Wednesday night’s East Design Review Board session includes the big and the small. On First Hill, the board will ponder the early massing plans for a 28-story apartment tower set to replace one of the apparently plentiful surface parking lots around Saint James. Meanwhile, on Capitol Hill, a development firm known for its microhousing projects will present its plans for a Boylston Ave E development.

Design review: 420 Boylston Ave E

Developers Johnson & Carr and architects at SHW bring forward a plan for a seven-story building with 58 small efficiency dwelling units to replace a possibly historic but already lined up for demolition early 1900s Boylston Ave E house that has been used as an office building in modern times. The Tucker House stands at 420 Boylston Ave E. Continue reading

Two scary Hilloween stories: The Williamson Sisters and the last day of the CHS subscriber drive

Want to hear something really scary? Without your financial support, CHS as we know it is DOOMED. Halloween is the last day of our push to 800 subscribers. We are far short of the goal but if you would like to continue to enjoy CHS without the DREADED SUBSCRIBER WALL AND HAVING TO LOGIN EVERY TIME, you still have time to SUBSCRIBE and HELP!!!!! us continue providing community news to everybody. Happy Hilloween!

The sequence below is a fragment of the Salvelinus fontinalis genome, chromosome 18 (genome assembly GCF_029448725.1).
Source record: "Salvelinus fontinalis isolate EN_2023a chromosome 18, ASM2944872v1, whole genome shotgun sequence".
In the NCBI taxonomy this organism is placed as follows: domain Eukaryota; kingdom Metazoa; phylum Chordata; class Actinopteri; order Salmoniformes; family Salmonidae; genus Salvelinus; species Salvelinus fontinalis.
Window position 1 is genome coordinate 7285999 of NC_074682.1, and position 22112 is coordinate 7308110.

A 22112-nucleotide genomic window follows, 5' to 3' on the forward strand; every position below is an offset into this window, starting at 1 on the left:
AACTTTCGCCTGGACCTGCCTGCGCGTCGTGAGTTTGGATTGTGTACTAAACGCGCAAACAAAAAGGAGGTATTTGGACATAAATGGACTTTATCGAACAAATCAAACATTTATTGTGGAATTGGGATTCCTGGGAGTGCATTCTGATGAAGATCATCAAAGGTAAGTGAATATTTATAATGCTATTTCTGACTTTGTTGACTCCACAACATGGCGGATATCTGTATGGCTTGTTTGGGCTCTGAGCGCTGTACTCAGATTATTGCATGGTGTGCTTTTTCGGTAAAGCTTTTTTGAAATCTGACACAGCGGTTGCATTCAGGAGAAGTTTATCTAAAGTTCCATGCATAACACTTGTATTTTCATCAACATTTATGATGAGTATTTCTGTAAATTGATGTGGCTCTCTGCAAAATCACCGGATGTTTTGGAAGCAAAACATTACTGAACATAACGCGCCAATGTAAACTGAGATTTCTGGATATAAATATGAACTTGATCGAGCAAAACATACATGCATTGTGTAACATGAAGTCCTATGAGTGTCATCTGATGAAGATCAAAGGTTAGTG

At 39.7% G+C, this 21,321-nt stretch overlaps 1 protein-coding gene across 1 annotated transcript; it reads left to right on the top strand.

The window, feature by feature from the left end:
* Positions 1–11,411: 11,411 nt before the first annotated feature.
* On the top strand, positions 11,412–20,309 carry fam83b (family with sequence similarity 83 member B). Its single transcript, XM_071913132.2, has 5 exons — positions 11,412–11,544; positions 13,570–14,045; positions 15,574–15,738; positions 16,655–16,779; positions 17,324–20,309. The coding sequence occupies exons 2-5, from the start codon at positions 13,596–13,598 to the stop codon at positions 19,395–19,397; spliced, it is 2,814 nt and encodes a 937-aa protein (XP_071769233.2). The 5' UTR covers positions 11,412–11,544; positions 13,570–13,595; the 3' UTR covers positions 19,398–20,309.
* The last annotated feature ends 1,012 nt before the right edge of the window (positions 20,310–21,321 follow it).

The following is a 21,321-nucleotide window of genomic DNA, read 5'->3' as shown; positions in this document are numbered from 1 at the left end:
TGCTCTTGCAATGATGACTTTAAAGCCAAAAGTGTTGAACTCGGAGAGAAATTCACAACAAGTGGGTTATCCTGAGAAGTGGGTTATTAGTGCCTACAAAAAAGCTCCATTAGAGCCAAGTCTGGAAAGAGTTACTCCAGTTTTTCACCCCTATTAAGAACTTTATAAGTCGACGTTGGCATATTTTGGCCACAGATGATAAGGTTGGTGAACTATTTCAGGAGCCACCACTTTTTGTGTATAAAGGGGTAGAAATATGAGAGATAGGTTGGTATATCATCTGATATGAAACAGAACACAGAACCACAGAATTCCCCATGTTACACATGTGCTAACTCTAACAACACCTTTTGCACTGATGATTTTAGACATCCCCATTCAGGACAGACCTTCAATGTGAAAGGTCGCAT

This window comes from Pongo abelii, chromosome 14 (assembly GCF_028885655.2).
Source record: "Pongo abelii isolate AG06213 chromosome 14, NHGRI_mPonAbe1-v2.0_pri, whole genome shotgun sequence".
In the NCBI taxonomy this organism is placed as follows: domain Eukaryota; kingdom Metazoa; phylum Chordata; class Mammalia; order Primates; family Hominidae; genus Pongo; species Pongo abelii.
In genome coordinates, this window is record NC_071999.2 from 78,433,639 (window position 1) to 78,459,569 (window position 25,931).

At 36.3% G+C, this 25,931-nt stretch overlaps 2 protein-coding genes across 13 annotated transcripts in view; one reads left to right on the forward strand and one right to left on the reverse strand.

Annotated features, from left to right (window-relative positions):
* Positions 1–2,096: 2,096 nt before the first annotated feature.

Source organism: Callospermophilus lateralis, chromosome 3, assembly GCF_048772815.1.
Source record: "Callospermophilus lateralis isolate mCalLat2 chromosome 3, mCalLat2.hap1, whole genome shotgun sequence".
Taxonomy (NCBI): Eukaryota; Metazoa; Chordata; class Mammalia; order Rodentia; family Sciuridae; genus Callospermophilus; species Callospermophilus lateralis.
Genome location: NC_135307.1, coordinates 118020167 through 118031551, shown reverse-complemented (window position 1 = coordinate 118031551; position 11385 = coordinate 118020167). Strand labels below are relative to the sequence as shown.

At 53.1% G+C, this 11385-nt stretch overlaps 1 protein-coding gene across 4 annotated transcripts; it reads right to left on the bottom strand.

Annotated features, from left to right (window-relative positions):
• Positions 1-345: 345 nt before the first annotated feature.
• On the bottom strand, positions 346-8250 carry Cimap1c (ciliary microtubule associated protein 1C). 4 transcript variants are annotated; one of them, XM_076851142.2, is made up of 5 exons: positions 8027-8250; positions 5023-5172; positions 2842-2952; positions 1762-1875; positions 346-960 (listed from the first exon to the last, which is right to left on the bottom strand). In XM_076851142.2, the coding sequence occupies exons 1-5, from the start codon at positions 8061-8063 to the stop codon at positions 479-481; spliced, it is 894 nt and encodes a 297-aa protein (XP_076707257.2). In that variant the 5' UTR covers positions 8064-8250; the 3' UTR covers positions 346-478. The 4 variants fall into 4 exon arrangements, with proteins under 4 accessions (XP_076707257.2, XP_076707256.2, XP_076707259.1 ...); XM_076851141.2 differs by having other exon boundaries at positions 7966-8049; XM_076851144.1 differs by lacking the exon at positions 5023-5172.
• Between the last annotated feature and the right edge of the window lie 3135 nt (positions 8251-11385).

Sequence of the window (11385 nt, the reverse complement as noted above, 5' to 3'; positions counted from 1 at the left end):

Wanna hear another scary story? Let’s visit 1633 Boylston — today’s Buena Vista apartments. For now, it remains one of the Hill’s oldest apartment buildings. In the winter of 1911, it became the home for two of the more tragic figures in Capitol Hill historythe Williamson Sisters:

While visiting Victoria BC, they read an advertisement for Linda’s book in a Seattle newspaper. Although there was no indication that either of them was sick, they decided to go and take the fasting cure. In February of 1911, they visited Linda at her office and were told that the sanitarium wasn’t ready yet, but that she would treat them in Seattle. The sisters were put up at the Buena Vista Apartments at 1633 Boylston on Capitol Hill.

Under Dr. Linda Burfield Hazzard’s, um, care, the sisters were starved from February into April inside the Boylston Ave building, according to Stalking Seattle:

They survived mostly on a thin vegetable broth. Linda would show up regularly to provide the enemas and massages. She also began to make inquiries about the sisters’ business affairs, and offered to store the women’s diamond rings and real estate deeds in her office safe. (How nice)

Dr. Linda’s fasting diet is now a legendarily macabre tale from the annals of quack medicine and a descent into some of the darker corner’s of Capitol Hill’s mortuary past: